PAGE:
Nigel Cooke: How the World Became Natural

May 12, 2023 - July 1, 2023
Pace is pleased to present an exhibition of eight monumentally scaled paintings by Nigel Cooke at its 540 West 25th Street gallery. On view from May 12 to July 1, this exhibition will spotlight new, vibrant canvases featuring enactments of duality, tension, opposition, and entropy. Titled How the World Became Natural, the show will coincide with the 2023 editions of Frieze New York and TEFAF New York. Cooke is known for his evocative, atmospheric paintings that unite figurative forms and abstract elements in layered compositions. The artist’s work is informed by a wide range of subjects, including paleontology, neuroscience, classical mythology, and zoology, and his process is often guided by his experiences in different parts of the world and other autobiographical material. In Cooke’s paintings, intricate networks of calligraphic marks serve as portraits of psychological and physical spaces alike, fluctuating between states of balance and collapse. Borrowing its title from paleontologist Loren Eiseley’s 1960 essay describing the evolution of mythic to scientific thinking in the field of natural history, Cooke’s upcoming exhibition with Pace in New York spotlights a selection of large-scale, horizontal paintings created by the artist this year. For these works, Cooke has experimented with an entirely different mode of painting to transport viewers into a world of intense colors and lyrical forms. Instead of building up his compositions with marks layered atop one another in a linear fashion, he has forged these impressionistic new works through a process of erasure. With an eye towards the relationship between the background and foreground of his paintings, Cooke uses colliding and overlapping forms to obscure some elements while accentuating others. In this way, he imbues his works with a sense of immeasurable depth. How the World Became Natural follows Cooke’s recent solo exhibition with Pace in London, where the artist showed six vertical paintings and a group of works on paper. His New York presentation will offer a look into an expanded formal universe that elaborates on the stylistic vocabulary showcased in the English capital. In contrast to those saturated canvases, Cooke’s latest paintings also feature greater nuance in terms of color, tone, and mood. Drawing inspiration from the late works of Titian, Monet, and Turner for his new canvases, Cooke has adopted a more painterly mode of mark making. By way of this approach, his new paintings take on an immersive quality as the viewer moves closer to them, becoming cinematic panoramas when seen from afar. The artist also takes a more comprehensive and grandiose approach to space with these epically scaled works. In constructing a painting, Cooke is always directed by his own intuitive stream of thought originating from a singular subject or personal attachment—something he has seen, read, heard, or felt. The beginnings of any given composition are ultimately replaced by a process through which Cooke understands and comes to terms with a new concept invented by the painting itself. His resulting works are mysterious and ambiguous, replete with fleeting and shapeshifting images that can be interpreted in numerous ways. Each work also bears a poetic, open-ended title that invites a multiplicity of readings. Many of the works in Cooke’s exhibition with Pace in New York meditate on inner life and relationships—the worlds that are all one’s own and the worlds that one shares with other people. Some of the paintings are based on pairs of interlocking figures—these compositions are transformed to tell the story of a relationship through a language of flowing and breaking forms. Expressions of motion and disruption, growth and collapse cut across all of the new works in the show, with their landscape formats allowing for pronounced cycles of surges and interruptions.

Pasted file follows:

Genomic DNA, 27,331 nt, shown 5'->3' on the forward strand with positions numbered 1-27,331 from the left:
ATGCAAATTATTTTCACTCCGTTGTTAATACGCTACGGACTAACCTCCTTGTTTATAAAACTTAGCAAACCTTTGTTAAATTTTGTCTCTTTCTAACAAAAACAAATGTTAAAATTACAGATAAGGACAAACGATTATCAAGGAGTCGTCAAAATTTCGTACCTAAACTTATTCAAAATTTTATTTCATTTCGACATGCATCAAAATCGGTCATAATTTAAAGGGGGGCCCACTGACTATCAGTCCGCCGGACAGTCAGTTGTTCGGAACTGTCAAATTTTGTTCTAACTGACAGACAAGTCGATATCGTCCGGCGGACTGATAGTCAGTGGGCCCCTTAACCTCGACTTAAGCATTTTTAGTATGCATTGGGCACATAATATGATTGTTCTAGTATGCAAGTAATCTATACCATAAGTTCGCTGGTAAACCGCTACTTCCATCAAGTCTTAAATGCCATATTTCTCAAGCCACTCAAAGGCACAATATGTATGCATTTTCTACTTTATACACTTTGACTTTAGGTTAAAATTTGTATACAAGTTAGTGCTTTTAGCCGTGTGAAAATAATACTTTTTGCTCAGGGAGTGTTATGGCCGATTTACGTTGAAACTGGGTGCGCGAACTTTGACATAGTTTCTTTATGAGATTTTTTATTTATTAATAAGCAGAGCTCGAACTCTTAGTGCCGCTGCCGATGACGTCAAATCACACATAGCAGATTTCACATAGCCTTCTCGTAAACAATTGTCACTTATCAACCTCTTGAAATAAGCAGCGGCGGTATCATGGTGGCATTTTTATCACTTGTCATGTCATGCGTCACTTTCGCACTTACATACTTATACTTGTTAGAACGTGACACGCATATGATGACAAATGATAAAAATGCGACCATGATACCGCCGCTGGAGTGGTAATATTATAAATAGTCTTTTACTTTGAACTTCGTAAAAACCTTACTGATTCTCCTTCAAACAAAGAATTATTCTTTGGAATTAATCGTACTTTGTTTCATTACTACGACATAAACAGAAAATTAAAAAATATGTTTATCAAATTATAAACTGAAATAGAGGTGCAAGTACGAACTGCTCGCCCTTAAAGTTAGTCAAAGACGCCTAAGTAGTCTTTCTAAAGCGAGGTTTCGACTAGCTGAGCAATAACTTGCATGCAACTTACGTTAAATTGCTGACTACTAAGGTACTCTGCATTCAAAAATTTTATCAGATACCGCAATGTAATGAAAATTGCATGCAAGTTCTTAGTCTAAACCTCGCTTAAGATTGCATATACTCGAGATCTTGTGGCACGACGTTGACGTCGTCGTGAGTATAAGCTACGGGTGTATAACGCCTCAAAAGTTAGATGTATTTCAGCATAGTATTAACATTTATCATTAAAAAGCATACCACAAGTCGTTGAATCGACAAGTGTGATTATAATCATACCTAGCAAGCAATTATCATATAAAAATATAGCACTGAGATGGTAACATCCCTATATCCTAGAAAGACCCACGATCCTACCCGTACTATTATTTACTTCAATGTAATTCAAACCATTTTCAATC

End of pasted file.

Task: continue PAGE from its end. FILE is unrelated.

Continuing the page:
Trevor Paglen

May 12, 2023 - July 22, 2023
Pace is pleased to present an exhibition of new work by Trevor Paglen at its 540 West 25th Street gallery. On view from May 12 to July 22, this exhibition will mark the artist’s first solo presentation with Pace in New York. Featuring photography, sculpture, video, and other work, this thematic presentation will examine the enduring effects of military and CIA influence operations on American culture.

Maysha Mohamedi

Maysha Mohamedi: Gamebreaker

May 12, 2023 - July 1, 2023
Pace is pleased to present an exhibition of new paintings by Maysha Mohamedi at its 540 West 25th Street gallery in New York. On view from May 12 to July 1, this show, titled "Gamebreaker," will mark the artist’s debut exhibition with Pace and her first-ever solo presentation in New York. "Gamebreaker" will coincide with the 2023 editions of Frieze New York and TEFAF New York.

Grada Kilomba

Grada Kilomba: 18 Verses

May 12, 2023 - July 1, 2023
Pace is pleased to present an exhibition of the work "18 Verses" (2022) by Grada Kilomba at its 540 West 25th Street flagship in New York from May 12 to July 1. The exhibition, organized in collaboration with Goodman Gallery, marks the artist’s debut presentation with Pace. Kilomba, who joined Pace’s program in the US in 2023, has nurtured a practice centering on decolonial storytelling. This exhibition will spotlight her sculptural installation "18 Verses," which has never before been exhibited in the US.

Upcoming Exhibitions

Lee Kun-Yong

Lee Kun-Yong: Snail's Gallop

July 14, 2023 - August 19, 2023
Pace is pleased to present an exhibition of work by Lee Kun-Yong at its 540 West 25th Street gallery in New York. This presentation, titled Snail’s Gallop and on view from July 14 to August 19, will bring together large-scale paintings and a performance work by the artist, along with archival materials from his storied career.

Song Dong

Song Dong: ROUND

July 14, 2023 - August 19, 2023
Pace is pleased to present Song Dong's latest series of works at its 540 West 25th Street gallery in New York from July 14 to August 19, marking the artist’s first overseas solo exhibition since the COVID-19 pandemic.